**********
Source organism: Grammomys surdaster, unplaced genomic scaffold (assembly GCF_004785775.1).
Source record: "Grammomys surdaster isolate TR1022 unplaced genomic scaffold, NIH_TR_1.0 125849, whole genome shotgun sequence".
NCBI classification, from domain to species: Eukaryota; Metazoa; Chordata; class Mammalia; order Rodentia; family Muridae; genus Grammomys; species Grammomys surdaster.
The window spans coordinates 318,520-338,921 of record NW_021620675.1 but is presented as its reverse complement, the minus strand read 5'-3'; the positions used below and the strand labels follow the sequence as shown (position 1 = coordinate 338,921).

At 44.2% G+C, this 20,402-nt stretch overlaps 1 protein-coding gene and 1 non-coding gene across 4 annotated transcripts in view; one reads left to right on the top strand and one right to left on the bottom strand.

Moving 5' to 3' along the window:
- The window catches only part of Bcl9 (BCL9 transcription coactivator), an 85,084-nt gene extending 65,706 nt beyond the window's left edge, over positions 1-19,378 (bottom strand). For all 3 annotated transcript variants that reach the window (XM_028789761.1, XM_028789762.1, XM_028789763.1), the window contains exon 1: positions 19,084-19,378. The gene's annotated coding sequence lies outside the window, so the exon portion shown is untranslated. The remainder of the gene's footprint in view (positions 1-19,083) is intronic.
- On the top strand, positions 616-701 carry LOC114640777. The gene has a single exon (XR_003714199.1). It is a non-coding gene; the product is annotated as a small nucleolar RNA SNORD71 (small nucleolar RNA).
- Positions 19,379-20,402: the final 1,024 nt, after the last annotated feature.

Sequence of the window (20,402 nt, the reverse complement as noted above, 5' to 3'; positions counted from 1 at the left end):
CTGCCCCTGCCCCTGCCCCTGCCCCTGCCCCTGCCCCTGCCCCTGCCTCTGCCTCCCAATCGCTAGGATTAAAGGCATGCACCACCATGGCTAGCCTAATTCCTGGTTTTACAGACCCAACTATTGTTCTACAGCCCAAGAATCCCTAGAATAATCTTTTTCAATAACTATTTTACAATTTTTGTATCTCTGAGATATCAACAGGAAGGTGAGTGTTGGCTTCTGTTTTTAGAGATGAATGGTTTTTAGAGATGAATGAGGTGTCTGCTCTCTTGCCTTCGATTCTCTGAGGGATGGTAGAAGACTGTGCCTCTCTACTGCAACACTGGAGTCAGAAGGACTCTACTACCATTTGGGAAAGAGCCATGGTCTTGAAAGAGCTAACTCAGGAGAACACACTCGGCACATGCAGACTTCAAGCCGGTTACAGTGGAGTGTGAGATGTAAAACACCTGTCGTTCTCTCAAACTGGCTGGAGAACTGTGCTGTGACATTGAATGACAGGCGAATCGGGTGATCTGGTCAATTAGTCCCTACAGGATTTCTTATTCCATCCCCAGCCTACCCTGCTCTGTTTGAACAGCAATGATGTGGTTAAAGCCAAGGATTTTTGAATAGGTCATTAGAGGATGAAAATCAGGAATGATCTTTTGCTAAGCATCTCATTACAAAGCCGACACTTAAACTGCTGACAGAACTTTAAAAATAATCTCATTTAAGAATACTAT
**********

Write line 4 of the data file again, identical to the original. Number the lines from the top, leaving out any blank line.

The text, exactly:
The window spans coordinates 318,520-338,921 of record NW_021620675.1 but is presented as its reverse complement, the minus strand read 5'-3'; the positions used below and the strand labels follow the sequence as shown (position 1 = coordinate 338,921).